Clear Waters and Big WallsIn the islands of the Turks & Caicos, expansive undersea plateaus end in coral-dense cliff faces that drop abruptly from the shallows to depths of a mile or more. This is the land of the multi-level profile, where bottom times culminate with extended stays in sunlight shallows. To complete the picture, add in consistently stellar water clarity, a smattering of historic and modern wrecks, and thousands of acres of coral heads and shallow reefs. Beachfront resorts on the island of Providenciales offer a full range of perks and indulgences; liveaboards cruise to remote and pristine reefs; and Grand Turk provides a step back in time.
- Best for: All Divers
- Best season to visit: Year Round, January to March for whales, summer for reef sharks
- Weather: The islands sit at the northern edge of the trade wind belt, and too far south to be affected by Continental cold fronts. Temperatures have minor seasonal variations from the low to mid 80s, and occasional passing rain showers in summer
Things to Do
- • Whale watching
- • Flats & deep sea fishing
- • Stand up paddle boarding
- • Mangrove kayak tours
- • Kiteboarding
- • Thursday fish fry
Turks & Caicos Information
About Diving in Turks & Caicos
The islands of the Turks & Caicos are the high points of large underwater plateaus that rise from the deep water. Island beaches and coastlines may face extensive shallows filled with coral heads, or transition into spur-and-groove coral reefs that slope downward to depths of 40 to 60 feet before turning into steep walls that can drop thousands of feet. As a result, most dive sites are either coral gardens or finger reefs leading to a vertical face. Water temperatures range from 79 to 83 degrees.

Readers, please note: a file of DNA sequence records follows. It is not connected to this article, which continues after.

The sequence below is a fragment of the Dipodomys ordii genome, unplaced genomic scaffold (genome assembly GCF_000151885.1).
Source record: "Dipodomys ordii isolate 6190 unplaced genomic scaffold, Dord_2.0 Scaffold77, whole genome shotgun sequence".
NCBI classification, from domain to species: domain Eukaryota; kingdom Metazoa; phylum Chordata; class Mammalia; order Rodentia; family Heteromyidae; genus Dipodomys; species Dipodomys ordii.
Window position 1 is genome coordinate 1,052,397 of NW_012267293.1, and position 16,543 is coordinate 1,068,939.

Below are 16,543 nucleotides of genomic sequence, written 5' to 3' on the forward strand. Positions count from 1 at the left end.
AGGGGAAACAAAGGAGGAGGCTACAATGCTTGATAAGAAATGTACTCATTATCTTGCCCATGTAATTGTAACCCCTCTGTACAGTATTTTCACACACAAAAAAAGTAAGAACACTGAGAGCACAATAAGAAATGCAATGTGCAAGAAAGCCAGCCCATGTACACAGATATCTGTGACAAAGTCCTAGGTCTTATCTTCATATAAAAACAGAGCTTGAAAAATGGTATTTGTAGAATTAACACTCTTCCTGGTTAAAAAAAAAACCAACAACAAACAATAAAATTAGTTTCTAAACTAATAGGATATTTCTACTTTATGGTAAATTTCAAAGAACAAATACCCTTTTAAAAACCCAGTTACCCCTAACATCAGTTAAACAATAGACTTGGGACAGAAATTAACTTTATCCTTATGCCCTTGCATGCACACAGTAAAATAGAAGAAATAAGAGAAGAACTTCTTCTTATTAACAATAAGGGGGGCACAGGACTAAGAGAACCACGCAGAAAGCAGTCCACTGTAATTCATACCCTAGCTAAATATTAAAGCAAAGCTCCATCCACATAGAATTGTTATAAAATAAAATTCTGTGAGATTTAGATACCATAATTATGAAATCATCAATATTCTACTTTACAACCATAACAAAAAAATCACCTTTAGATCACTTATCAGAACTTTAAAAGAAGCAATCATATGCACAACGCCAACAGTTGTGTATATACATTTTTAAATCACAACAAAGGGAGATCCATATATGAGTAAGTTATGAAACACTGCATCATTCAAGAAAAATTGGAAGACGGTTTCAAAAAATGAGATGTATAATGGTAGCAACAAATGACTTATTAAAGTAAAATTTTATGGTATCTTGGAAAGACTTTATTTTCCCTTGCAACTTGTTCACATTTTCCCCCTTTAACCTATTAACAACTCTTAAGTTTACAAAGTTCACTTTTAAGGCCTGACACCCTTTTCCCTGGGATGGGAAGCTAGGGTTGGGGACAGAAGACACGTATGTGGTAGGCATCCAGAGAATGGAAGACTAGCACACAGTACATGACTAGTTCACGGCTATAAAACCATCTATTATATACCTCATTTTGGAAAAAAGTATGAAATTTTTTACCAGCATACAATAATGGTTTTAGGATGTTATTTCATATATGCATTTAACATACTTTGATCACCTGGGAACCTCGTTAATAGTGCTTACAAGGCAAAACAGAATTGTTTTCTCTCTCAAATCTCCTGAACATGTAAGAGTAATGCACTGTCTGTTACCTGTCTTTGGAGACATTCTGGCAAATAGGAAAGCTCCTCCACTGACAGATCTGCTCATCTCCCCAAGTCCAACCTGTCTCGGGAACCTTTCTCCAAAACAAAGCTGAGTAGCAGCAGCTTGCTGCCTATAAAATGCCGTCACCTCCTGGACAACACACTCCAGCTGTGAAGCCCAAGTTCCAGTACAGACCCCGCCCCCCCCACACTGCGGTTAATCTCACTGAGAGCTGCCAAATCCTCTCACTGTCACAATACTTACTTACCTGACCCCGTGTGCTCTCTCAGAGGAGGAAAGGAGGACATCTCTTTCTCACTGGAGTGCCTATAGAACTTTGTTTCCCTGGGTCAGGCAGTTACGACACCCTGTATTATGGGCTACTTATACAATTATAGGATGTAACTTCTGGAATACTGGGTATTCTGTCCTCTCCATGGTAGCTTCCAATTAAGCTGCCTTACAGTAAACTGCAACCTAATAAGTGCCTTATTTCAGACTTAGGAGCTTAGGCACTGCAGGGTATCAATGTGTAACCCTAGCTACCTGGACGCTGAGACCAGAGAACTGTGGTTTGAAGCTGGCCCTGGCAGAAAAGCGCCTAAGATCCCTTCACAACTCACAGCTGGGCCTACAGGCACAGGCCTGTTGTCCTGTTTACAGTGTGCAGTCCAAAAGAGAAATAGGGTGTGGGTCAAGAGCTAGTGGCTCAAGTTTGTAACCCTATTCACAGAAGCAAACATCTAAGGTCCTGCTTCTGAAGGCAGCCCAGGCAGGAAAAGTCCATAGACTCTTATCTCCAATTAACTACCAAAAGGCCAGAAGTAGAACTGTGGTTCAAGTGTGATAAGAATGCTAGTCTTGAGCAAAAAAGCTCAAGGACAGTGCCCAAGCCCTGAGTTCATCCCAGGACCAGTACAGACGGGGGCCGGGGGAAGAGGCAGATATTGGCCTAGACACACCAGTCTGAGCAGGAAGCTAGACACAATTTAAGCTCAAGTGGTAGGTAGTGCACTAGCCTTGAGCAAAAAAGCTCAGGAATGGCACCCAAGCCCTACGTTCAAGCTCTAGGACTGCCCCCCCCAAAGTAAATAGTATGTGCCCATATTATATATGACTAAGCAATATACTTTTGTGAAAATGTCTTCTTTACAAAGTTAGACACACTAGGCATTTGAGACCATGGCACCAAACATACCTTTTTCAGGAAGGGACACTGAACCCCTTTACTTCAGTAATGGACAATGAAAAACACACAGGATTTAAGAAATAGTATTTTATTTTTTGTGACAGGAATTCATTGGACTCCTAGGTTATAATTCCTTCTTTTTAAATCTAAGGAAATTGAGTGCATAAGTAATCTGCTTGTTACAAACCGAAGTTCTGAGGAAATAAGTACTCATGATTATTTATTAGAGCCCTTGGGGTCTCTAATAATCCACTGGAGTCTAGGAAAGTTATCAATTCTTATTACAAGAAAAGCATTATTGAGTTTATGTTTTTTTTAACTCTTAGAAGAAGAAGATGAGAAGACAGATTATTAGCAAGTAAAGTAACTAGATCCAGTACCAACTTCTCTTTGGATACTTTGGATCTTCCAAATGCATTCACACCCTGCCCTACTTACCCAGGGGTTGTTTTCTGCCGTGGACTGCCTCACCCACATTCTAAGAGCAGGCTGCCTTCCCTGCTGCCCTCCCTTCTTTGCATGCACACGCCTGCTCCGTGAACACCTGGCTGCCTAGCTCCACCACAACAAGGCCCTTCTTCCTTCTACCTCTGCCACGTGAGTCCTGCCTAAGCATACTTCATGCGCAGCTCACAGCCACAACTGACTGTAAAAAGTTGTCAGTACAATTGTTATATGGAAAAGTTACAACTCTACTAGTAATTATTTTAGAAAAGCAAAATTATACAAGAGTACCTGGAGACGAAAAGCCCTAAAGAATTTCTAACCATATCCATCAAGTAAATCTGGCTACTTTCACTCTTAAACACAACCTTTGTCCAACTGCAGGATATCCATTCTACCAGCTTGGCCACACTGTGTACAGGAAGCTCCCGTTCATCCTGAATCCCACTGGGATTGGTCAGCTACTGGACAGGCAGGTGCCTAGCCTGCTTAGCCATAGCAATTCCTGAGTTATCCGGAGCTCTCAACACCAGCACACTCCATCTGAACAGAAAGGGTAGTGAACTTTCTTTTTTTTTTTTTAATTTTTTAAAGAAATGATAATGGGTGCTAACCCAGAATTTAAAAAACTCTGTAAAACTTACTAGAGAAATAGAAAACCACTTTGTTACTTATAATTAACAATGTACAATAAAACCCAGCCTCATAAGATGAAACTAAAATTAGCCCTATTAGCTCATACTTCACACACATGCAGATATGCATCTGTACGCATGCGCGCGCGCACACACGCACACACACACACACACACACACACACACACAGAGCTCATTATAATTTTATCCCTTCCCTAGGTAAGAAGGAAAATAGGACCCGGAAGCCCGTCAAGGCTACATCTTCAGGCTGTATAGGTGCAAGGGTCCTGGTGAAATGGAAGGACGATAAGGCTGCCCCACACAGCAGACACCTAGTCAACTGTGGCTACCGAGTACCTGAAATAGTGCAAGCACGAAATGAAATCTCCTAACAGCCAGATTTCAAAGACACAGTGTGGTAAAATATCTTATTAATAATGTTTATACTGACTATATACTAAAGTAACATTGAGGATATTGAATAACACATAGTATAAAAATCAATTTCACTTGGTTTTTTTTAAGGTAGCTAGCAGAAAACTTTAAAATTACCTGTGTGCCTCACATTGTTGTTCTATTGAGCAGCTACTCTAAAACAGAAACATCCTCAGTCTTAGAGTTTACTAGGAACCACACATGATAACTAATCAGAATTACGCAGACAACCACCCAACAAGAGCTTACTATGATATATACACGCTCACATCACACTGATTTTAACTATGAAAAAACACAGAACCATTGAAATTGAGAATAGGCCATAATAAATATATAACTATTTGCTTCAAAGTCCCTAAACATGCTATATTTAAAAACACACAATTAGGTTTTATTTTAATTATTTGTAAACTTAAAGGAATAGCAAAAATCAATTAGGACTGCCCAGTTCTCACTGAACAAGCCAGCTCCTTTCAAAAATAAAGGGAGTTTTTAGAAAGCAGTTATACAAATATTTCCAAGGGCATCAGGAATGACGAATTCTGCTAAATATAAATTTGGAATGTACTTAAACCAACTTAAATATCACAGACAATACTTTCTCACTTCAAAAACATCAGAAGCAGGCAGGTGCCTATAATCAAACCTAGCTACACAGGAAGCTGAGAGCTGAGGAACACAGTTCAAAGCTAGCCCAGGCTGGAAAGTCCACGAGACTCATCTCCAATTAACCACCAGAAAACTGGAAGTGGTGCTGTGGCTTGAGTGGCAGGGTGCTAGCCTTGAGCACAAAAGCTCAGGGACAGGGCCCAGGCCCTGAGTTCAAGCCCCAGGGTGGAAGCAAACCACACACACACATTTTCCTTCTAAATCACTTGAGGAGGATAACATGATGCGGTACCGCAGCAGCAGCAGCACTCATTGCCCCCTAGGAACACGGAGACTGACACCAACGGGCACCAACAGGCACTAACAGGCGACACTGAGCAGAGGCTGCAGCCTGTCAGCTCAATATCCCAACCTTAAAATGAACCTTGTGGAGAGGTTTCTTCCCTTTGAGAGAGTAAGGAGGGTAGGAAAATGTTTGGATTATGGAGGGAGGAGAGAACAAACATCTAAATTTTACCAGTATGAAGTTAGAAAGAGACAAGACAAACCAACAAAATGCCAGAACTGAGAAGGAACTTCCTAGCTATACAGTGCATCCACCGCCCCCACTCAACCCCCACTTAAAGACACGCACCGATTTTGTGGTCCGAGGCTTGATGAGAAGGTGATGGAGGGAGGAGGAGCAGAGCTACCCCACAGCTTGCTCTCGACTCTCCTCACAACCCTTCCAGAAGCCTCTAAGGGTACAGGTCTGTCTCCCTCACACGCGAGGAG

Diving in Turks & Caicos Tips
The region’s clear waters allow sunlight to penetrate deeper, reducing the sense of depth on wall dives. Be sure to monitor depth gauges on a regular basis to avoid going too deep. A good plan is to drop directly to the deepest planned depth, then sight see on the way back up and extending the dive by off-gassing in shallower water.
Best Places to Dive in Turks & Caicos
Look for reef sharks and rays cruising between coral heads at Pinnacles. At Elephant Ear Canyon, one of the site's namesakes sponges measures more than ten feet across. The reward at Pot of Gold isn't precious metals but the rainbow of colors that light the reef. When conditions are right, dolphins, rays and sharks cruise through Sandbore Channel. The overhanging wall at Black Coral Forest provides the perfect habitat for large coral trees to flourish. A trip to the Devil's Horn isn't a punishment, and if you hit the G Spot you'll find yourself in thick schools of fish and dense gorgonian groves.
What to Pack for Diving in Turks & Caicos
A 3mm wetsuit and a camera, because the clear waters and abundant light make everyone a good photographer. Don't bother with a flash, and go for a normal to wide lens to get the big picture of dive buddies and sharks.
Royal West Indies Resort
From $1,527.40 per person double diverBook Now
Turks & Caicos Explorer II
From $2,195 per person double diverBook Now
Bohio Dive Resort
From $2,015 per person double diverBook Now
Ports of Call Resort Turks & Caicos
From $1,281 per person double diverSee Packages & Learn More
Royal West Indies Resort
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Osprey Beach Hotel